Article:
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Courtesy of Fox Searchlight Pictures

Young @ Heart

Film about a seniors' choir gives new meaning to old, familiar songs

By Patricia Clarke

Directed by Stephen Walker
(Fox Searchlight Pictures)

Take two dozen seniors, white hair or no hair, stiff knees, canes and oxygen tanks. Put them in a choir called Young@Heart. And when they start to sing, discover you’re never too old, and it’s never too late, to rock ’n’ roll.

This seniors’ choir doesn’t sing Down by the Old Mill Stream. It belts out rock and punk classics by groups that most octogenarians have never heard of: Coldplay, Sonic Youth, the Rolling Stones (those other geriatrics), the Flaming Lips. The result is the most heartwarming celebration of the joy of life you’re likely to see this year.

In this 110-minute documentary, Stephen Walker, a British filmmaker who saw the Massachusetts group perform in London (“We sang on every continent till I got incontinent,” one member quips), follows them as they prepare for a concert. Their average age is 80, ranging from 73 to 92, but to watch them is to realize that age is just a number. There’s Dora, 83, the one up dancing, and Eileen, a 92-year-old flirt who gave up striptease two years ago, and Stan who has a bad back and Joe who has survived six bouts of chemotherapy.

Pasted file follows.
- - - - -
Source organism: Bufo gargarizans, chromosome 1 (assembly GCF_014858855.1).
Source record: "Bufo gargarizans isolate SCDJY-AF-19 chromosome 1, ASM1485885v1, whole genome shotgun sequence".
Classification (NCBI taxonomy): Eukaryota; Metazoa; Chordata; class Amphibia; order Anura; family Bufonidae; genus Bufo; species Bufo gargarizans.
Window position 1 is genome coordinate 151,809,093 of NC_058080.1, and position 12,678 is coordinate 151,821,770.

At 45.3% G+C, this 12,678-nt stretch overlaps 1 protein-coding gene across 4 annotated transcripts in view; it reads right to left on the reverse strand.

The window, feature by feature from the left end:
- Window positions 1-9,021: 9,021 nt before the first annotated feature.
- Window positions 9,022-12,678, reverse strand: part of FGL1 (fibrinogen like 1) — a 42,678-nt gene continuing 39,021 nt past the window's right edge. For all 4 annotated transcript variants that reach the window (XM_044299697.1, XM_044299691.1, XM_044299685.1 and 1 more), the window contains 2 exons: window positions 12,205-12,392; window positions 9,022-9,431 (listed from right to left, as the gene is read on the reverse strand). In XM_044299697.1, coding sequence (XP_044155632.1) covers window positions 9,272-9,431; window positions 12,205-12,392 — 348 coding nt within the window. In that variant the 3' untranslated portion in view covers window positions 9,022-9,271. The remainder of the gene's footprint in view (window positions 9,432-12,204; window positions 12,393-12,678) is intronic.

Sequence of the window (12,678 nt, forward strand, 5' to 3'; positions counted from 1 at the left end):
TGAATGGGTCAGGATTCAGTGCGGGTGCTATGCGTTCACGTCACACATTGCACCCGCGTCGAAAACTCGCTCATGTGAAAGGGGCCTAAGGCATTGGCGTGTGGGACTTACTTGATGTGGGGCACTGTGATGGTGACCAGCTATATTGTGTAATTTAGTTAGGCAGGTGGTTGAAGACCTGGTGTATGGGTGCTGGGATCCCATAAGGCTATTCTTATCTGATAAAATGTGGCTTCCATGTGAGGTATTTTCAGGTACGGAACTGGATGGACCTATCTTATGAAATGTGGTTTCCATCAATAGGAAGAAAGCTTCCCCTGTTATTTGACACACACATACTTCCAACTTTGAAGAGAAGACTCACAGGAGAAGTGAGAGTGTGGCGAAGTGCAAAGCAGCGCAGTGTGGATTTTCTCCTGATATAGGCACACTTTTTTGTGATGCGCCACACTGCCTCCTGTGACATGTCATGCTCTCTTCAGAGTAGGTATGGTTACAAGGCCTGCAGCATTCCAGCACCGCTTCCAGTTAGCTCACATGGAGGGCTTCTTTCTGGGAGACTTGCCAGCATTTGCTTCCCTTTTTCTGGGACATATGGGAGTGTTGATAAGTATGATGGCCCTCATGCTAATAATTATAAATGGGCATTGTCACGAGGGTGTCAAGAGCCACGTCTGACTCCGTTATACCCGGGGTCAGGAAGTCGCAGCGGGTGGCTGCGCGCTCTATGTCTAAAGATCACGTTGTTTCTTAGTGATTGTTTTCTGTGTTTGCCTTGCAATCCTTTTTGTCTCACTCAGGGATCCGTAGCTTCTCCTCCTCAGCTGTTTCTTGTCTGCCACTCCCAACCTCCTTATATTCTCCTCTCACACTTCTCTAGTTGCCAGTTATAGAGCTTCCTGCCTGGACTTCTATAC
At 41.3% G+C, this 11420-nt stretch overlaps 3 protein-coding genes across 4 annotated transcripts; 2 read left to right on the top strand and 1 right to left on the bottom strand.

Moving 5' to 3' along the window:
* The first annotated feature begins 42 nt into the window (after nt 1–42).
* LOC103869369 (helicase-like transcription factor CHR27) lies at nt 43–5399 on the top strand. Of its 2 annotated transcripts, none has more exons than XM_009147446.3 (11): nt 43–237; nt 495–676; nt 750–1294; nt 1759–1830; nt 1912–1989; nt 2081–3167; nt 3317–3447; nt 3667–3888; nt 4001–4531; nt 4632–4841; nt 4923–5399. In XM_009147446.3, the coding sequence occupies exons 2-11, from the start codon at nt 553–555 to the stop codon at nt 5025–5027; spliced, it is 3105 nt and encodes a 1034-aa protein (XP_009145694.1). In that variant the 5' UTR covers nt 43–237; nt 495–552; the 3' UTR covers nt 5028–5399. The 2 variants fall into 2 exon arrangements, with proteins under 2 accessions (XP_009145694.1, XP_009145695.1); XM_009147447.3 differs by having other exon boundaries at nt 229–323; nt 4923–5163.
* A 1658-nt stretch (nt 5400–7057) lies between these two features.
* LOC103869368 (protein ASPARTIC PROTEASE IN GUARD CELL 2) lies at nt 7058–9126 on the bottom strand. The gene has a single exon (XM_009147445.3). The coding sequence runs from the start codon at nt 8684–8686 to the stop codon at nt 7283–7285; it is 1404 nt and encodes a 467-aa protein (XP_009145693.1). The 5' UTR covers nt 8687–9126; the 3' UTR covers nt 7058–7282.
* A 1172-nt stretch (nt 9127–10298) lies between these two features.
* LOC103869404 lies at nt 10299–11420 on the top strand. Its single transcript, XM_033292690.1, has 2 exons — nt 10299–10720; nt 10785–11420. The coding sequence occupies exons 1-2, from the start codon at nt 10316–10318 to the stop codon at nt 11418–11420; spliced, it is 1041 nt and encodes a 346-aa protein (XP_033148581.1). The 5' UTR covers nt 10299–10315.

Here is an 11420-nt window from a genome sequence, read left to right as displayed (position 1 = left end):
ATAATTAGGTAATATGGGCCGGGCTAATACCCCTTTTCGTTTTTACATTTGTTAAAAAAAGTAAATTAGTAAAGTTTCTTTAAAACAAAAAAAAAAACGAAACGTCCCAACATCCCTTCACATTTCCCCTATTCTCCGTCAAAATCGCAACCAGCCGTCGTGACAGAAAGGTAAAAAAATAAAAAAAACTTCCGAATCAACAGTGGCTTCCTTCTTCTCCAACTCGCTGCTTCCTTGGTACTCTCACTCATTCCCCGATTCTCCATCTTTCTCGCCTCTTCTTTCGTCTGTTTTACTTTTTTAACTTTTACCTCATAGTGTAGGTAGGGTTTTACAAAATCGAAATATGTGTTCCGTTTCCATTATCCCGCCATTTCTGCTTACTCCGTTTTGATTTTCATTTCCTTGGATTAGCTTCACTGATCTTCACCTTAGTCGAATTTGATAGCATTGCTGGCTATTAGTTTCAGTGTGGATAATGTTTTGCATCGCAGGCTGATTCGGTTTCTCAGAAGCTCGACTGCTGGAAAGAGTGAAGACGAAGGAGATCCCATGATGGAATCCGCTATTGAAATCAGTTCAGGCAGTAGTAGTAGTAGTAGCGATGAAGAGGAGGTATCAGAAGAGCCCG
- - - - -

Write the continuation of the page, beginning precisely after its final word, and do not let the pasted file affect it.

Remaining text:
If it sounds as if the film might be condescending (“Aren’t these old folks cute!”), sometimes Walker leans that way. In fact, the film is most successful when he gets out of the way and lets the singers speak for themselves. Like Joe Benoit, who is 86. “That’s what my life is now: singing. Keep on singing — that’s the key.” Benoit dies during the filming, still singing to the end.

The words of songs that may be familiar have a new meaning when sung by people at the end of their lives. All We Have Is Now, the Flaming Lips song, is heartbreakingly appropriate. Fred Knittle draws tears when he sings Coldplay’s Fix You in tribute to his friend Bob Salvini, who also died during the filming. And the Bee Gees’ Stayin’ Alive becomes a song of survival, crying out a refusal to go gentle into that good night.

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